I’ve been accused of being optimistic to the point of being delusional and until reading an article in the Huffington Post, I assumed that all of the play-it-safers telling me not to backpack through Guatemala alone or vacation in Columbia were the ones not in touch with reality. They’re exaggerating, I thought. They’re wussies. They’re only cautioning me against climbing that active volcano because they don’t know what they’re talking about.
But according to the journal Nature Neuroscience, it might be me whose risk assessment skills are a little out of whack. The study found that the brains of eternal optimists lack the ability to accurately process negative information. Optimists believe ‘everything will somehow work out in the end’, not due to any strength in character on their part, but due to a faulty wiring in their brains. And although the ability to look on the bright side can be a positive trait when someone is coping with say, the death of a friend, it can prove to be just the opposite when someone is deciding whether or not to skydive sans parachute.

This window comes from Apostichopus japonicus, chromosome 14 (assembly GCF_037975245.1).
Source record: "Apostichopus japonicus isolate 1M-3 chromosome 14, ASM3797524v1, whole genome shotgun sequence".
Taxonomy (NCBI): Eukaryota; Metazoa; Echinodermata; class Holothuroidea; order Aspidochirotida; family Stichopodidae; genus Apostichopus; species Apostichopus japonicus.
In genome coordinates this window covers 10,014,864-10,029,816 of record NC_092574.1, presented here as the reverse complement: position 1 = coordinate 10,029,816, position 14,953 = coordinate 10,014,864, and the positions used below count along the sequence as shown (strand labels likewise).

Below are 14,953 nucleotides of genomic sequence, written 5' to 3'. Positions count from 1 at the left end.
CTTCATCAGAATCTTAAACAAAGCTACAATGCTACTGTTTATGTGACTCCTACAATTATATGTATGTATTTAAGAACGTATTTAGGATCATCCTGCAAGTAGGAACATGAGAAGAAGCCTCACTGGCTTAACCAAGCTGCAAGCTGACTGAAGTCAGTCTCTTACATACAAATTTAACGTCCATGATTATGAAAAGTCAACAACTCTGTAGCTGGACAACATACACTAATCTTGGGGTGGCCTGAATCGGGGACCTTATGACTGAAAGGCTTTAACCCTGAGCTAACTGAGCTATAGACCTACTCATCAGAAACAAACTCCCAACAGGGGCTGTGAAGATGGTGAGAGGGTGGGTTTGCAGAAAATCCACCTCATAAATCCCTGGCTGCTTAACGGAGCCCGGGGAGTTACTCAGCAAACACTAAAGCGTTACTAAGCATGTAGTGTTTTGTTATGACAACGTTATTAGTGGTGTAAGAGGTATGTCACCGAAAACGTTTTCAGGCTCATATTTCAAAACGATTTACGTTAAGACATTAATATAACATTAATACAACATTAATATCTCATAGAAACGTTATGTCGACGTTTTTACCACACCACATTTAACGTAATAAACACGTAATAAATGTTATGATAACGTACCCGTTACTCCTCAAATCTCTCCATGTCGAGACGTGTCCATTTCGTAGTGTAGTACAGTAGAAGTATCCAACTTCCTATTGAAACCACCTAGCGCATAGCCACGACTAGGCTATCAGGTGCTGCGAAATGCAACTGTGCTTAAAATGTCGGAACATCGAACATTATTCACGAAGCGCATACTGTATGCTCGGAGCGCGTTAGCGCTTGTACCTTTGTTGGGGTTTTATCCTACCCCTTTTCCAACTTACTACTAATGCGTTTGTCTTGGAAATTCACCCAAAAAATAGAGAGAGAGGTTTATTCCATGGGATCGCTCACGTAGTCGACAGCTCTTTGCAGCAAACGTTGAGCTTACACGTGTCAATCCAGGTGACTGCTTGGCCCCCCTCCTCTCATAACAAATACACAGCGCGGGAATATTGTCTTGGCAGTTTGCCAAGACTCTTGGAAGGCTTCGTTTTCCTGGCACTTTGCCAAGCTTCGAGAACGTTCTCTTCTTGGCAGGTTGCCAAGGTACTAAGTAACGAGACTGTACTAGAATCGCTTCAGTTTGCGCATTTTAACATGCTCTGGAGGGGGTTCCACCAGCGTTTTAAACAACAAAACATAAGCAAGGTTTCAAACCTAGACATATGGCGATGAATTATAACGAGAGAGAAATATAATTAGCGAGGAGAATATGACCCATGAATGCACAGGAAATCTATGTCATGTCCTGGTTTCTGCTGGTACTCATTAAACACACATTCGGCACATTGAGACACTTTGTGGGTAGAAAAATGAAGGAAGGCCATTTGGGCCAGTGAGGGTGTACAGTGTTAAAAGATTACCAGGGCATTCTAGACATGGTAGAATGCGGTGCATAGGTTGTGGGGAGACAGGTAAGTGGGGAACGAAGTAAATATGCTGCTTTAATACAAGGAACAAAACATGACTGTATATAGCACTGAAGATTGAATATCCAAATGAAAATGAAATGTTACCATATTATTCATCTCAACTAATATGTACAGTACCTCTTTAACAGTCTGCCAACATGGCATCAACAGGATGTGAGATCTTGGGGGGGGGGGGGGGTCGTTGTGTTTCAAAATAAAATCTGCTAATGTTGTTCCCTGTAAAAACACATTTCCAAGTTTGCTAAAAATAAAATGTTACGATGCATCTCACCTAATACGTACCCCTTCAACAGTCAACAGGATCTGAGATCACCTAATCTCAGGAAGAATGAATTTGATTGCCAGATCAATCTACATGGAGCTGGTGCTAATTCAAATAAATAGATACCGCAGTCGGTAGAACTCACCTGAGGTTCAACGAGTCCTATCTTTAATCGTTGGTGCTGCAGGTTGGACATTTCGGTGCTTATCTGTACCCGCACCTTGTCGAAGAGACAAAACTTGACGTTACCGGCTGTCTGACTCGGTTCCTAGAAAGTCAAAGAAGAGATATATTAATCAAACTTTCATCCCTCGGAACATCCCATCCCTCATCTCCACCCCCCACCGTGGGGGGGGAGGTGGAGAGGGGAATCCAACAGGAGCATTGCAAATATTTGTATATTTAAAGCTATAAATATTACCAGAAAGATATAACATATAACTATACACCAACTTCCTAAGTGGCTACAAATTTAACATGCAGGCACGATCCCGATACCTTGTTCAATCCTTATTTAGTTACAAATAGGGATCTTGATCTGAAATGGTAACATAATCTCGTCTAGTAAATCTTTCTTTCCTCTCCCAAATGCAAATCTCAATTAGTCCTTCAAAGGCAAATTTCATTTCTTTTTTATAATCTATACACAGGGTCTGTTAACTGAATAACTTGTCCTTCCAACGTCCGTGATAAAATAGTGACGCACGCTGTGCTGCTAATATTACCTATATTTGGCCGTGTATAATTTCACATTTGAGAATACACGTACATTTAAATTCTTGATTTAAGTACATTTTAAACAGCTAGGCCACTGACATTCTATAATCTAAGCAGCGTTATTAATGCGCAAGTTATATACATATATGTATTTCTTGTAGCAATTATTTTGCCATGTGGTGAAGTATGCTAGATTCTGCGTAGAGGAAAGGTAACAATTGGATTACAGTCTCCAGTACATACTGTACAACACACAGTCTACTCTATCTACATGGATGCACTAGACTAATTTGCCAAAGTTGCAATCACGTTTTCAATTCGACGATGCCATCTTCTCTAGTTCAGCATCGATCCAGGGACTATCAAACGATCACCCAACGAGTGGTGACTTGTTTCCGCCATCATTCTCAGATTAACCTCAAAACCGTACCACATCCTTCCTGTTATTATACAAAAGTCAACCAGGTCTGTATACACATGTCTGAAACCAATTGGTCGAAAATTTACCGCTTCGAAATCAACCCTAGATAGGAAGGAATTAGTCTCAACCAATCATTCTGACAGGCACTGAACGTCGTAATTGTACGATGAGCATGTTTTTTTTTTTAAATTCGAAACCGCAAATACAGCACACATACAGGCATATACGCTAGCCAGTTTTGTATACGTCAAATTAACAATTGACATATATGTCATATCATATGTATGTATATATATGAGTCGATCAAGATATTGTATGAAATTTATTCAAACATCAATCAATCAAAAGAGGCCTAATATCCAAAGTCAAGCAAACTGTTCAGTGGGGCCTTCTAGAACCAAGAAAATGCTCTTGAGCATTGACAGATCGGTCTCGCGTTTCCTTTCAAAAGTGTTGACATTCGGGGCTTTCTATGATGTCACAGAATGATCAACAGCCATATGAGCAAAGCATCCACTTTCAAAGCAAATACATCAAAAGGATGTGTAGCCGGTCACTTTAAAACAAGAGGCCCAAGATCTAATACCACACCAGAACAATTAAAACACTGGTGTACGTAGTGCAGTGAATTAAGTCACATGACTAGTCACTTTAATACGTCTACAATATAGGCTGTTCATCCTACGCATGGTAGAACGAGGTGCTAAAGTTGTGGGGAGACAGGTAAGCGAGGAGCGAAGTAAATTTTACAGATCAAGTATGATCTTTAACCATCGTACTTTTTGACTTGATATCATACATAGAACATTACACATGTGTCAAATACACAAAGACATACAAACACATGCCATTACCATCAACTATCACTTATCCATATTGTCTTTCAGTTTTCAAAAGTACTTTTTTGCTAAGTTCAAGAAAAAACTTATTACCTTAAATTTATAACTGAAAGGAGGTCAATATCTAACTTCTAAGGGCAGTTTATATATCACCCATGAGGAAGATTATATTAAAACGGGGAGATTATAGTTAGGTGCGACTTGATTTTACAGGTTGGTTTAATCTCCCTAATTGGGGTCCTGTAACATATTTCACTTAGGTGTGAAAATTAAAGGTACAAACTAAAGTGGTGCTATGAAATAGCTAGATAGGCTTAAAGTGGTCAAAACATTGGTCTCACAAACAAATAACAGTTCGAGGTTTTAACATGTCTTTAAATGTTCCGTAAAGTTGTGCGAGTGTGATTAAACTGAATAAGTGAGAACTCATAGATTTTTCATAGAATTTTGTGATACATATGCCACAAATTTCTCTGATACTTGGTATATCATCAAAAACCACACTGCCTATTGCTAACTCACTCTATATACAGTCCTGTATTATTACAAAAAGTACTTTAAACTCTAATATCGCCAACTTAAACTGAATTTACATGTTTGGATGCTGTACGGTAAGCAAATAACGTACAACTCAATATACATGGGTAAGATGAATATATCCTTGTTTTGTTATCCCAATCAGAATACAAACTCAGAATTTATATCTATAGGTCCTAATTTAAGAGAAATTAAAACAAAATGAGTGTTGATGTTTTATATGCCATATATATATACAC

As researcher Dr. Tali Sharot put it, “Seeing the glass as half full rather than half empty can be a positive thing –- it can lower stress and anxiety and be good for our health and well-being. But it can also mean that we are less likely to take precautionary action, such as practising safe sex or saving for retirement.”
What the study failed to do was offer any advice . Those wearing rose-colored glasses are brain-damaged. Okay. Got it. But what exactly am I supposed to do about it?
Not worry and (ha!) just hope for the best?